Running radar to catch speeders on Interstate 10 is something some cities can do and others can’t.
Their city limits have to touch or include I-10 to do that, and in Jackson County that would be Gautier and Moss Point.
Gautier readers have noticed a number of city patrol cars on their part of the transcontinental thoroughfare in the last two months, often in the evenings on weekdays and early weekend, pulling over what looks like speeders.
They want to know more about what’s behind those traffic stops. Why are patrol cars up on I-10 and not in the city? Is it a way to make money?
Gautier Police Chief Dante Elbin said that while the city could catch speeders on I-10 all day long, their primary focus is on the populated areas of the city.
“Yes, they can run radar (on the interstate), but that’s not our objective,” he said. “We want them down here working neighborhoods.”
He said there are no speed traps on I-10 in Gautier. Elbin said all their patrols have beats and a patrolman would need to have a specific reason to be up there.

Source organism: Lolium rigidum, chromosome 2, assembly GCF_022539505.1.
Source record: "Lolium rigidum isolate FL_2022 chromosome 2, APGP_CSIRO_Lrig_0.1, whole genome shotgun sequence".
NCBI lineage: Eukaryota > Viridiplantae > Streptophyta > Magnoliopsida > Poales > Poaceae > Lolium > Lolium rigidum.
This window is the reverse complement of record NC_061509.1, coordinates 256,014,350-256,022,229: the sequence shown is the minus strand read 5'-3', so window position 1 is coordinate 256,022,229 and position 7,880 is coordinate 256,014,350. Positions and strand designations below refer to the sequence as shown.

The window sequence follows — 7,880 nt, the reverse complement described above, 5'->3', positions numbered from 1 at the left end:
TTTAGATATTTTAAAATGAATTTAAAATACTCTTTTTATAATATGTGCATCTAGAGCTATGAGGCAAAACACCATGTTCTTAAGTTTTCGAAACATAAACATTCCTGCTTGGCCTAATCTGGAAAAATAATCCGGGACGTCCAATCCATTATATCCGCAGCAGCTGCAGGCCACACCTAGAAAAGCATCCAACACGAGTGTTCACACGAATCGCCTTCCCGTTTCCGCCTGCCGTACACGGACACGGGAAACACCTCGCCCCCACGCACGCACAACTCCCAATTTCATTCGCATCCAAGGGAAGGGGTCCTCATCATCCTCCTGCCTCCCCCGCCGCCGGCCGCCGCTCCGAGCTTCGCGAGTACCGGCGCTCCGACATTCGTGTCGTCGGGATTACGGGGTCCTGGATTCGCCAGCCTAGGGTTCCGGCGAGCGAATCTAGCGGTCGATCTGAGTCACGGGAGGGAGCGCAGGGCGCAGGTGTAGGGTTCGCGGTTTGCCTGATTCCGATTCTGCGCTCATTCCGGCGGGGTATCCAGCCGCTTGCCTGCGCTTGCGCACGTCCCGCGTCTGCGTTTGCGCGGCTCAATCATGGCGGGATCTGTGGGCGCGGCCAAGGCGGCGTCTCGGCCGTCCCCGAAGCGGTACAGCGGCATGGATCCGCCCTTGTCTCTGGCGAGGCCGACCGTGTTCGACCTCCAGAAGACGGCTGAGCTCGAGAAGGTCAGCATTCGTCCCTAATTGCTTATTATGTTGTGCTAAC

However, when a patrol officer makes the four-mile run on I-10 between Gautier’s Exit 61 and Mississippi 57, he’s free to run radar.
“It’s just not our primary focus,” he said. “They’re not sitting up there.”
What else brings Gautier police to I-10?
He said they handle accidents on the interstate and also participate in a Jackson County-wide drug interdiction task force that patrols the area. Gautier and all cities in the county have police vehicles up there at times, because of the task force’s special federal jurisdiction.
So these days, readers who travel I-10 through Jackson County are likely to see police vehicles from the cities as far east as the Alabama state line and as far west as the Harrison County line.